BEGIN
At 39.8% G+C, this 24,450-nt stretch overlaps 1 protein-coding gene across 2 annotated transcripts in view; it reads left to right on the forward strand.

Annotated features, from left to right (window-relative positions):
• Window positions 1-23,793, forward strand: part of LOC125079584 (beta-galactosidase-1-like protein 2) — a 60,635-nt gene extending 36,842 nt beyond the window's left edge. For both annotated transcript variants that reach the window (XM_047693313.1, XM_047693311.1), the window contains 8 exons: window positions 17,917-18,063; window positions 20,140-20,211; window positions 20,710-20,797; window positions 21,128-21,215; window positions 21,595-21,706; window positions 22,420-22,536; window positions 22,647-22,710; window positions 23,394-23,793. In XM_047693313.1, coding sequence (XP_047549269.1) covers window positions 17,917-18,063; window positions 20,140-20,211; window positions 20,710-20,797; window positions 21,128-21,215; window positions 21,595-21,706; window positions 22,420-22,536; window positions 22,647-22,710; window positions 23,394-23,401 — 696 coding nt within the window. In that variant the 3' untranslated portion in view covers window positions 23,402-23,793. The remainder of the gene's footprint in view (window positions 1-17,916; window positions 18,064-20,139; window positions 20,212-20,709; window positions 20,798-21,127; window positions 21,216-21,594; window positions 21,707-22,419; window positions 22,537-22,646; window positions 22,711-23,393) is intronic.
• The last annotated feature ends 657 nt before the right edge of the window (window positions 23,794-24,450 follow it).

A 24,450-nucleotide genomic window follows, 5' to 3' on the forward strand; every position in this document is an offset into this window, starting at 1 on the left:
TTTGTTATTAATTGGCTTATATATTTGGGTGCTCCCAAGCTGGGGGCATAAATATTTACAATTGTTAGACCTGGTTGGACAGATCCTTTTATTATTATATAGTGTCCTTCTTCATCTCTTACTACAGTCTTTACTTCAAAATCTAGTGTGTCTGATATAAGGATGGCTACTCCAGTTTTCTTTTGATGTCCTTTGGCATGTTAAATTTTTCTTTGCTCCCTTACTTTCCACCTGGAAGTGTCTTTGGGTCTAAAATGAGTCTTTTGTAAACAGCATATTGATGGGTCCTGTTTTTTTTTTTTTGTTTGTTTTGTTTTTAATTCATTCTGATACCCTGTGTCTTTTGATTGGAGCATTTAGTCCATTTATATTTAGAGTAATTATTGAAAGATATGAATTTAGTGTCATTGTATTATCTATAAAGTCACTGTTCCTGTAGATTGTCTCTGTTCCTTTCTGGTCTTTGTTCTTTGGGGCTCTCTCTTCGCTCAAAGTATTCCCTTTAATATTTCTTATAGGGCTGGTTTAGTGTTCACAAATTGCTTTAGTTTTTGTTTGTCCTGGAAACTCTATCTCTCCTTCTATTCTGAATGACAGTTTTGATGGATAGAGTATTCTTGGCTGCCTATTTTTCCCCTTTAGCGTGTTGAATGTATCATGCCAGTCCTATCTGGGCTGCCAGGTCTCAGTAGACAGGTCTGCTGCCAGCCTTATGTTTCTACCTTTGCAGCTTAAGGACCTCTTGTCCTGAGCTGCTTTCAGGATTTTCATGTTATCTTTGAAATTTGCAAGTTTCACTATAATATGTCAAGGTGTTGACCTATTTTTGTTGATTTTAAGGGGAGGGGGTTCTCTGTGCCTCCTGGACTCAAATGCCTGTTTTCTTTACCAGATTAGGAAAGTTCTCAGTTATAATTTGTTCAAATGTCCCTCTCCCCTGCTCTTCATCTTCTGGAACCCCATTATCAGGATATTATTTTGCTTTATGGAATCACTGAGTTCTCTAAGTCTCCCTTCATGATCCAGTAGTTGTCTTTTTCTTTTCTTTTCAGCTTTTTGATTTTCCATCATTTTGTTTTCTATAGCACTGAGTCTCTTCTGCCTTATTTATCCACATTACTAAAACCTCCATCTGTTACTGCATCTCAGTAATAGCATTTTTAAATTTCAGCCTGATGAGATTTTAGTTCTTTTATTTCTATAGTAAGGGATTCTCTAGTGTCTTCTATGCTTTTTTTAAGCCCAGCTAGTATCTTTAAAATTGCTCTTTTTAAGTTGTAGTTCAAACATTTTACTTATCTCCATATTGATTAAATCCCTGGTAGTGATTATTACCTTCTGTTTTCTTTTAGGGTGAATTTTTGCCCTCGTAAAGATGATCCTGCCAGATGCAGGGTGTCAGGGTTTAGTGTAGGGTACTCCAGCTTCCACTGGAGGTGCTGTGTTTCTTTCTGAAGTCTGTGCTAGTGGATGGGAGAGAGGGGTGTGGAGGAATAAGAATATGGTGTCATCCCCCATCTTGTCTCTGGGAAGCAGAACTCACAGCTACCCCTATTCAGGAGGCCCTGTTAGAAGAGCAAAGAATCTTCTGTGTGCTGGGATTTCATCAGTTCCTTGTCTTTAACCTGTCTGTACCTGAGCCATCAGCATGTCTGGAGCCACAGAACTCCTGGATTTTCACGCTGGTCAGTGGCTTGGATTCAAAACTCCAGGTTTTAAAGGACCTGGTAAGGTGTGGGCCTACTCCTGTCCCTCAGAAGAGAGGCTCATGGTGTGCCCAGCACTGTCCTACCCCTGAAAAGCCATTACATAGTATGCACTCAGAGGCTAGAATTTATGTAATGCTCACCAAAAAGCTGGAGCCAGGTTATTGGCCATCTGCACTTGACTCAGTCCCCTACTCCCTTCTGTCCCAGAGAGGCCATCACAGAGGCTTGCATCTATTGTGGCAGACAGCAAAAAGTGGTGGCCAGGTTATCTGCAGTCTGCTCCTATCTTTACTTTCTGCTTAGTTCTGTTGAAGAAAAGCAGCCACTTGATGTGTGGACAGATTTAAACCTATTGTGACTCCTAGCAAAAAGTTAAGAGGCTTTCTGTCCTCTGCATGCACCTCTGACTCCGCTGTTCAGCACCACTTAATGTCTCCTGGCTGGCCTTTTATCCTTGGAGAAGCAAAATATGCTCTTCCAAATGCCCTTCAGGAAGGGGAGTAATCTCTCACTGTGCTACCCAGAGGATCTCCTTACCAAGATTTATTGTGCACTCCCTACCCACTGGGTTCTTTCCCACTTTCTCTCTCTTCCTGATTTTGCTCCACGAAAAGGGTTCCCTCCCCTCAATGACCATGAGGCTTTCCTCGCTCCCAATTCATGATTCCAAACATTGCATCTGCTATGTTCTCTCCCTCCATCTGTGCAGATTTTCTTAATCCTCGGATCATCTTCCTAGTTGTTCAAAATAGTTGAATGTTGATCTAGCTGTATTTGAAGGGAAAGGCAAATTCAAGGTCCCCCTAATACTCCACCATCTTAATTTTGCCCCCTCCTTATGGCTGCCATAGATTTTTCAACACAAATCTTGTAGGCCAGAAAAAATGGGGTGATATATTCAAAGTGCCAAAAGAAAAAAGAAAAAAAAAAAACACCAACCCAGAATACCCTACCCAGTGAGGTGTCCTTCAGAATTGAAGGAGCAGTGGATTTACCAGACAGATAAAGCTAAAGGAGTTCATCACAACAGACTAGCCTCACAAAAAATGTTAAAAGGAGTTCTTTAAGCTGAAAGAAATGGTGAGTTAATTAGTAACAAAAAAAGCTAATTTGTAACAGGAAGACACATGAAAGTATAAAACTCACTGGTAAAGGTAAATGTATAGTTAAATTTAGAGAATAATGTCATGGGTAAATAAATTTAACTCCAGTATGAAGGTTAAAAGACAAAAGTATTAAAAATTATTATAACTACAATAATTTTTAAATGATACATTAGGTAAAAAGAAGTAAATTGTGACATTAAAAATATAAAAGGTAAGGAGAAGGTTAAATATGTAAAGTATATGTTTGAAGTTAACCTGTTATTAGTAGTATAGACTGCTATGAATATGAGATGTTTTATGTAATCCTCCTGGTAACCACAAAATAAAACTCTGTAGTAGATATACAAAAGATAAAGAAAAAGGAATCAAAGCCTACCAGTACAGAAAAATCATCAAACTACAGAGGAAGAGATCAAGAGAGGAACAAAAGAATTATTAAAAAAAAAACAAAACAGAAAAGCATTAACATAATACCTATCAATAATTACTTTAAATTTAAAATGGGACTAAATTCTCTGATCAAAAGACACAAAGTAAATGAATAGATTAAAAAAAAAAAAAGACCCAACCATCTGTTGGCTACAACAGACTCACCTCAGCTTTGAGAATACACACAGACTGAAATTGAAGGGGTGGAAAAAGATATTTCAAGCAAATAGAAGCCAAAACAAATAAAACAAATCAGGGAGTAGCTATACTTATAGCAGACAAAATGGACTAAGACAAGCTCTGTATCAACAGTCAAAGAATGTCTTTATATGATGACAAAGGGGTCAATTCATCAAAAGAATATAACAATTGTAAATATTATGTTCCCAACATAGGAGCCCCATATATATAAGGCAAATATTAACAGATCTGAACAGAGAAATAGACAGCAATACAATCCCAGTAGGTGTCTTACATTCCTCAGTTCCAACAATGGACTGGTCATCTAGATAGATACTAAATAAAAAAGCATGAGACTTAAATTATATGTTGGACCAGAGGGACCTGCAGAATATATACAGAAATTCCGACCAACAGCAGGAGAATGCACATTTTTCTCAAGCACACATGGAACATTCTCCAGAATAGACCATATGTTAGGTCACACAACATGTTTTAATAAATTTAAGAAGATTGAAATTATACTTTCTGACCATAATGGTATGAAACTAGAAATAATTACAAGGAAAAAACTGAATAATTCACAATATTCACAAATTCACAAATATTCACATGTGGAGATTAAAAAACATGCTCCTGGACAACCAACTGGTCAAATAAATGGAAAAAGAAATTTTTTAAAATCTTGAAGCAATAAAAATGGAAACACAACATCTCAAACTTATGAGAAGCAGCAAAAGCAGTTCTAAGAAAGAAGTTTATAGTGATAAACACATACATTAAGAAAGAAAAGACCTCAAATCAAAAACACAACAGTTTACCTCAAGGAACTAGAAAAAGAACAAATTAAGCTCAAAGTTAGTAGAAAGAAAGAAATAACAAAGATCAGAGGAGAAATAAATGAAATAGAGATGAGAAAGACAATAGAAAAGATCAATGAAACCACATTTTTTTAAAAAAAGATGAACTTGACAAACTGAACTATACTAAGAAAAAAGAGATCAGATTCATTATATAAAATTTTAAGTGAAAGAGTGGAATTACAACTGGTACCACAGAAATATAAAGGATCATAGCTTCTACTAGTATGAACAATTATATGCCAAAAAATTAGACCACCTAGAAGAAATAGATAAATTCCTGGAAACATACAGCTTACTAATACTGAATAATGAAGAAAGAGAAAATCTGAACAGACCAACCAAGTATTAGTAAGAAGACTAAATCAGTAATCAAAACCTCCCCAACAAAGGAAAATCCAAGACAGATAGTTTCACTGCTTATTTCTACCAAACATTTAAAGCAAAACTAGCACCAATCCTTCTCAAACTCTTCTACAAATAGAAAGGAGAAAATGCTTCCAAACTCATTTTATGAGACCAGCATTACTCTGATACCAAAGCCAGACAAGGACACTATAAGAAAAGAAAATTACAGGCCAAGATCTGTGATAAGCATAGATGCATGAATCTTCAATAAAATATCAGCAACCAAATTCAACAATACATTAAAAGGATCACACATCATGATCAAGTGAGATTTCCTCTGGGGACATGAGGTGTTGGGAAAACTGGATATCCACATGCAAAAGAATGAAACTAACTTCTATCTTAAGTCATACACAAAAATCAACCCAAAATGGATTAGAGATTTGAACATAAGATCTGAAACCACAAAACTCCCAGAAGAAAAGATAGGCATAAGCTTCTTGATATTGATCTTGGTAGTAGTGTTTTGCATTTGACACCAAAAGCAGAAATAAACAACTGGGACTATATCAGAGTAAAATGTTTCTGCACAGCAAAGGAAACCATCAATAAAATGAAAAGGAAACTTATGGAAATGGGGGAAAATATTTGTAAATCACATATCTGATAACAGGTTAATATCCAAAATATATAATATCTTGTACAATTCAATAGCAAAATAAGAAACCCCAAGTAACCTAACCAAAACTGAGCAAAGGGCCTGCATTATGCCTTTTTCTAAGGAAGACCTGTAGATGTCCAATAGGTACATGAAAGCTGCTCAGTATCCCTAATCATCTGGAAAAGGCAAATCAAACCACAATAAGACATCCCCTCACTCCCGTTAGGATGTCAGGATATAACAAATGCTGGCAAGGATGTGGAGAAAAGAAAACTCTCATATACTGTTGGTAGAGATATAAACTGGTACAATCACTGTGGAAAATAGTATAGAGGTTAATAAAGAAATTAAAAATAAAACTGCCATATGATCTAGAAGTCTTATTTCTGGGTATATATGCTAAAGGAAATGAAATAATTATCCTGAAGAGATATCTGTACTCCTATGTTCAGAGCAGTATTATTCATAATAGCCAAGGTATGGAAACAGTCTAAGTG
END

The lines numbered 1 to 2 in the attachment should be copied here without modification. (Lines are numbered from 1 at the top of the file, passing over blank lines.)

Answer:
At 39.8% G+C, this 24,450-nt stretch overlaps 1 protein-coding gene across 2 annotated transcripts in view; it reads left to right on the forward strand.

Annotated features, from left to right (window-relative positions):